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Ayushi Agarwal

JWB Blogger

Body-Shaming: 27 Women Recall Their First Experience

  • JWB Post
  •  November 6, 2015

 

Body shaming is not a joke. I can say that with the utmost confidence, because I too, have been a victim of this nasty practice. While girls around me had flat tummies, lean legs, with no apparent jiggling fat, I was the exact opposite. Growing up, I had broad shoulders, thunder thighs and a very comfortable tummy. Was it right for others to make fun of me, just because my external appearance could not live up to the societal standards?

Most of us have been body-shamed and we know how soul-crushing it can be. 27 women like us recall their first experience of being body-shamed.

1.The first time someone shamed my body, made me feel less than perfect was my mother, who suffered with her own eating disorder. She wanted me to zip up her black dressed and the size she had bought it in didn’t fit, at first she thought I wasn’t trying hard enough to zip it up but she soon had to admit defeat that the dress didn’t fit. She looked in the mirror, tears rolling down her face and said while trying to pinch her stomach, “There’s always room for improvement” and then pinched my 9-year-old stomach and said “You too, Veronica…” — Veronica

2. When I was 11 years old I could always do more pull-ups than the boys. If I had a super power it was Upper Body Strength. At 13, I had a boyfriend. He always made fun of my arms. For the first time I felt embarrassed about being strong. He shamed my power. I still don’t know if I’ve forgiven him for that. — Emma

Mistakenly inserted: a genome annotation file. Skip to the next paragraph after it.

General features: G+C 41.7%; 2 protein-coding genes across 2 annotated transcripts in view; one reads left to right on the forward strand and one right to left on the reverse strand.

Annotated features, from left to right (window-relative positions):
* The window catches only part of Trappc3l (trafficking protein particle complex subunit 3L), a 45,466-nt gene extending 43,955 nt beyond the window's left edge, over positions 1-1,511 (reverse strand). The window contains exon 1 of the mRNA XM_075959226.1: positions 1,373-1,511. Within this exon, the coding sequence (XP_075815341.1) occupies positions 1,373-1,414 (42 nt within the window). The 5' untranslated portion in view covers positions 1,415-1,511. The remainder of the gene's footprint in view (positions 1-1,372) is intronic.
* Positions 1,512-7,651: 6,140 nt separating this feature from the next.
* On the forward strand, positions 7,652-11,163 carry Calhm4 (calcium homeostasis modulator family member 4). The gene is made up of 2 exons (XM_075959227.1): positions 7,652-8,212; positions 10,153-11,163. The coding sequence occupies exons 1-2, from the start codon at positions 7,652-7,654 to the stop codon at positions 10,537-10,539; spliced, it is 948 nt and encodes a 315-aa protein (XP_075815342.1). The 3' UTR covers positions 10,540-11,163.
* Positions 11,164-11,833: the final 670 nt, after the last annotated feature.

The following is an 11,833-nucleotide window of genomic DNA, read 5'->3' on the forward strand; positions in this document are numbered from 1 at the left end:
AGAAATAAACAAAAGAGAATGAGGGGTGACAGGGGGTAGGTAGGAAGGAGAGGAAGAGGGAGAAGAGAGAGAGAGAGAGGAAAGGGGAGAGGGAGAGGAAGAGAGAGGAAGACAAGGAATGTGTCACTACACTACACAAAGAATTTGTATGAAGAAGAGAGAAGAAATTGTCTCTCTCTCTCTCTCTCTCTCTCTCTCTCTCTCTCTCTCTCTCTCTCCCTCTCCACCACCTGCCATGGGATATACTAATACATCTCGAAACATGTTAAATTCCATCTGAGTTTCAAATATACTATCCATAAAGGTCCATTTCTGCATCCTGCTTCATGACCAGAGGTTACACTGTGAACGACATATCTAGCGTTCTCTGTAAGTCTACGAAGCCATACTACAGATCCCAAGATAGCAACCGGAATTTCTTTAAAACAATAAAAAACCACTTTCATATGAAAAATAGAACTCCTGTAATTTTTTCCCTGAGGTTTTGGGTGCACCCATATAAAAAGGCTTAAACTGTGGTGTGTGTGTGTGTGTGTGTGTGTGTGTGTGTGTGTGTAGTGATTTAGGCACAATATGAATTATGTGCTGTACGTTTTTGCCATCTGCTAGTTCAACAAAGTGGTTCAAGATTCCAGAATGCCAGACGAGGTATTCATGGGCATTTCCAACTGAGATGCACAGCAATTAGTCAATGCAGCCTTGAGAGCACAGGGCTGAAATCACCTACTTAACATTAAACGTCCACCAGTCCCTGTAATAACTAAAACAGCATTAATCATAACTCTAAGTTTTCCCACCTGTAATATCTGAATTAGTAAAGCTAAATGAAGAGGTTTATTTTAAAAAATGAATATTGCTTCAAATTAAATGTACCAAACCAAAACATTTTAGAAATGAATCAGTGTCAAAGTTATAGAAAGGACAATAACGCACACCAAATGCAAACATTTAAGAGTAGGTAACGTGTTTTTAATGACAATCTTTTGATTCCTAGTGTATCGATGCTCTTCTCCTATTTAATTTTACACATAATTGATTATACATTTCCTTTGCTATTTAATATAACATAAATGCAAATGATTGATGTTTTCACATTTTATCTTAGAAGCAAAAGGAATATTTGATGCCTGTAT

3. At my 10th birthday party, which was a pool party, I can remember telling myself to suck in my stomach as I leaned over my birthday cake to blow out the candles because I was self-conscious about wearing a two-piece for the first time. Only two years later I would develop an eating disorder that would plague me for the next 10 plus years. — Julia

4. My first memory of being self conscious of my body was when I was 10 years old, in fourth grade. My dad, who is actually a very kind person, unwittingly became my first memory of body consciousness. He had always called me klutzy and “big ears” for listening in on everyone’s conversations. Those comments never bothered me. But this one day he made a comment about my “thunder thighs.” I didn’t even know what that meant but I figured it out… I have been self conscious about my thighs ever since and I’m now 34 years old. My husband tells me I’m beautiful almost every day. But my self consciousness about my thighs remains. I love my dad. I honestly think he had no clue what a comment like that would mean to a young girl. — Kimberly, 34

5. It was spring during my junior year in high school. It was soccer season, so practice and games were making my body ravenous for calories. I was pouring a bowl of cereal at night before bed, and my dad said, “You better watch what you eat or it will catch up with you someday.” — Sarah

6. My mother and I always had very different bodies, mine muscular and athletic like my father and hers more petite and birdlike.  The first time I remember feeling confused or bad about my body was when I was 11 years old. I walked into my room and my mother had left a book on my bed titled “Thin Thighs In 30 Days.” I remember even trying a few of the exercises because all I ever wanted to do was please my mother. — Tina

7. When I was in first or second grade, I was a bit overweight and my mom signed me up for a gymnastics class hoping it would be a physical activity I enjoyed. Instead of encouraging me to enjoy physical activity, the teacher told my mom, in front of me, that I was too big for gymnastics and really needed to lose weight to succeed as a gymnast. Now 34 and a Jazzercise instructor, I will ensure that no one says words like that to my children. It was a definite turning point for me in how I viewed my body. — Erin